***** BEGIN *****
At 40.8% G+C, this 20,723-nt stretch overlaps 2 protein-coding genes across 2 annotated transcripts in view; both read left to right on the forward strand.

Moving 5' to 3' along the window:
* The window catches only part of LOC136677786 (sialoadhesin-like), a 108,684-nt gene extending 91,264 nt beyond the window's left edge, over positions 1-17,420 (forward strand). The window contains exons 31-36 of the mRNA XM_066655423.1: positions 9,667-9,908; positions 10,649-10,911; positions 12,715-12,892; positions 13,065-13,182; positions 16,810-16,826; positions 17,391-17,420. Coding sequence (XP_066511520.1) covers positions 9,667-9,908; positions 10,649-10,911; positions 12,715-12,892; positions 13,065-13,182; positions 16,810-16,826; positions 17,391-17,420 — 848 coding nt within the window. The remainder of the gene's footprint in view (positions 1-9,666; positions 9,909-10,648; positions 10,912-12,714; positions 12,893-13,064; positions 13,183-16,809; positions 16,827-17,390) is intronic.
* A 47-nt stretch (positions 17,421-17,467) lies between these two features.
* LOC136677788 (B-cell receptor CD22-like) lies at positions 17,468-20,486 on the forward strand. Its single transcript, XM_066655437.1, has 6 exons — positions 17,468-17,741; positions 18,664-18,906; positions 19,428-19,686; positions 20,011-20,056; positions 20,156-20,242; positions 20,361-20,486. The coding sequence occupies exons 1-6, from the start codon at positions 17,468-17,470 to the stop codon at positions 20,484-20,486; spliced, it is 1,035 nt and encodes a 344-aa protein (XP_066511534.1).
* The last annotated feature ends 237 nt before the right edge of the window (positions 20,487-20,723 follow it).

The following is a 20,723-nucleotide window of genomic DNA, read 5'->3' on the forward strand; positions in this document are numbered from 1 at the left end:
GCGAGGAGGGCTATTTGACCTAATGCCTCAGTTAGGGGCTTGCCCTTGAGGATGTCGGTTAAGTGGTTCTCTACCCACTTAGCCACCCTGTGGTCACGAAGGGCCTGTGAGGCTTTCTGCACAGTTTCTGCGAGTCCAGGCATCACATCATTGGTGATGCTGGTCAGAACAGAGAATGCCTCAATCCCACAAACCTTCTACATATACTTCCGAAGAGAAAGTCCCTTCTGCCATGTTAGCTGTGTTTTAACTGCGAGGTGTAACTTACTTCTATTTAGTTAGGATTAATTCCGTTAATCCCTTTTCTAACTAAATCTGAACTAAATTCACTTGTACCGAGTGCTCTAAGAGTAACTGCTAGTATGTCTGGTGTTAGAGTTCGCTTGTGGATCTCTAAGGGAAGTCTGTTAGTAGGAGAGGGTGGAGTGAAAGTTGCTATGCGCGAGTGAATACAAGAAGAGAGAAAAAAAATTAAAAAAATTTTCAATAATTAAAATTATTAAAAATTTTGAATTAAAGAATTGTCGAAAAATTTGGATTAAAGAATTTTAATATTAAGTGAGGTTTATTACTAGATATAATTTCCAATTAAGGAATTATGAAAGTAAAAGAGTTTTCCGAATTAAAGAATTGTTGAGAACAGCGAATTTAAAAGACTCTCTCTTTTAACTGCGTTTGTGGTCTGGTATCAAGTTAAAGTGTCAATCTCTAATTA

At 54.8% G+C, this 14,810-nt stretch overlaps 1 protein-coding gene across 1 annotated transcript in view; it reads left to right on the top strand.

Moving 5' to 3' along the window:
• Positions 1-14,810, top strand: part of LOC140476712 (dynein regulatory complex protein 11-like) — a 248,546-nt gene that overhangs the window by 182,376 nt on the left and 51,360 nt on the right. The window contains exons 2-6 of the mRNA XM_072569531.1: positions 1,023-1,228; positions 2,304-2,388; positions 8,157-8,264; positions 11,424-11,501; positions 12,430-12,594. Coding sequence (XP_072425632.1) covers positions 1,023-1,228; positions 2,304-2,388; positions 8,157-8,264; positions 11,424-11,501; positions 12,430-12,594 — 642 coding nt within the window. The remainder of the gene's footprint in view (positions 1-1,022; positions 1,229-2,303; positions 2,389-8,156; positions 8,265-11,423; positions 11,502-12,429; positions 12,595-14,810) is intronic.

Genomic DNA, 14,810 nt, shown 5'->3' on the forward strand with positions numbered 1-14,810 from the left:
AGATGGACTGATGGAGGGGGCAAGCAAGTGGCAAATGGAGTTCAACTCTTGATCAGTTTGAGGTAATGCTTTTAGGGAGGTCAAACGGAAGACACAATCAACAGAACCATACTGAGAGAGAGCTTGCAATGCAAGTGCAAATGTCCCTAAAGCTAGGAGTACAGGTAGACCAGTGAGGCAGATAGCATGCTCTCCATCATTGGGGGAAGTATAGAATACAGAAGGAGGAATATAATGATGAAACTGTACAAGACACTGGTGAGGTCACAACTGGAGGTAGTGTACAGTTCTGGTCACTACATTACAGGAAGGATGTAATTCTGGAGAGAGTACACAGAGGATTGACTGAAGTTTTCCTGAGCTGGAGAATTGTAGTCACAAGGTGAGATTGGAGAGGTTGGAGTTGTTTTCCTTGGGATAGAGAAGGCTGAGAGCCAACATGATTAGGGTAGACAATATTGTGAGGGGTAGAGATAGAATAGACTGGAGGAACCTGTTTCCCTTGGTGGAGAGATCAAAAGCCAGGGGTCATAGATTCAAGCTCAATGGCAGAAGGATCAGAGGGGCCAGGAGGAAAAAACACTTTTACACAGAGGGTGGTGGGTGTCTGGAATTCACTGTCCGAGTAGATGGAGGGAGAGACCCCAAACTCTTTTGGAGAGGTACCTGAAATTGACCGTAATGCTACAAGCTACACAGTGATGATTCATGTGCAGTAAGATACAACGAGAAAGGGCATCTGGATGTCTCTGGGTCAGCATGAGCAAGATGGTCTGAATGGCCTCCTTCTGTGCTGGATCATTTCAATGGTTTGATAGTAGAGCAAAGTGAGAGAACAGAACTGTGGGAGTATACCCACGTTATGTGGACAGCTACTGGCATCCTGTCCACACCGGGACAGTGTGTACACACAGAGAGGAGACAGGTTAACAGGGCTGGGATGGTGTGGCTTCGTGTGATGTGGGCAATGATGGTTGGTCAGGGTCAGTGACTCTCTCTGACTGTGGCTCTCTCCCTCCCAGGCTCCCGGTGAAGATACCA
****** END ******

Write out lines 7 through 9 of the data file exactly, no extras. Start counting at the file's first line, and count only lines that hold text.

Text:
The following is a 20,723-nucleotide window of genomic DNA, read 5'->3' on the forward strand; positions in this document are numbered from 1 at the left end:
GCGAGGAGGGCTATTTGACCTAATGCCTCAGTTAGGGGCTTGCCCTTGAGGATGTCGGTTAAGTGGTTCTCTACCCACTTAGCCACCCTGTGGTCACGAAGGGCCTGTGAGGCTTTCTGCACAGTTTCTGCGAGTCCAGGCATCACATCATTGGTGATGCTGGTCAGAACAGAGAATGCCTCAATCCCACAAACCTTCTACATATACTTCCGAAGAGAAAGTCCCTTCTGCCATGTTAGCTGTGTTTTAACTGCGAGGTGTAACTTACTTCTATTTAGTTAGGATTAATTCCGTTAATCCCTTTTCTAACTAAATCTGAACTAAATTCACTTGTACCGAGTGCTCTAAGAGTAACTGCTAGTATGTCTGGTGTTAGAGTTCGCTTGTGGATCTCTAAGGGAAGTCTGTTAGTAGGAGAGGGTGGAGTGAAAGTTGCTATGCGCGAGTGAATACAAGAAGAGAGAAAAAAAATTAAAAAAATTTTCAATAATTAAAATTATTAAAAATTTTGAATTAAAGAATTGTCGAAAAATTTGGATTAAAGAATTTTAATATTAAGTGAGGTTTATTACTAGATATAATTTCCAATTAAGGAATTATGAAAGTAAAAGAGTTTTCCGAATTAAAGAATTGTTGAGAACAGCGAATTTAAAAGACTCTCTCTTTTAACTGCGTTTGTGGTCTGGTATCAAGTTAAAGTGTCAATCTCTAATTA

At 54.8% G+C, this 14,810-nt stretch overlaps 1 protein-coding gene across 1 annotated transcript in view; it reads left to right on the top strand.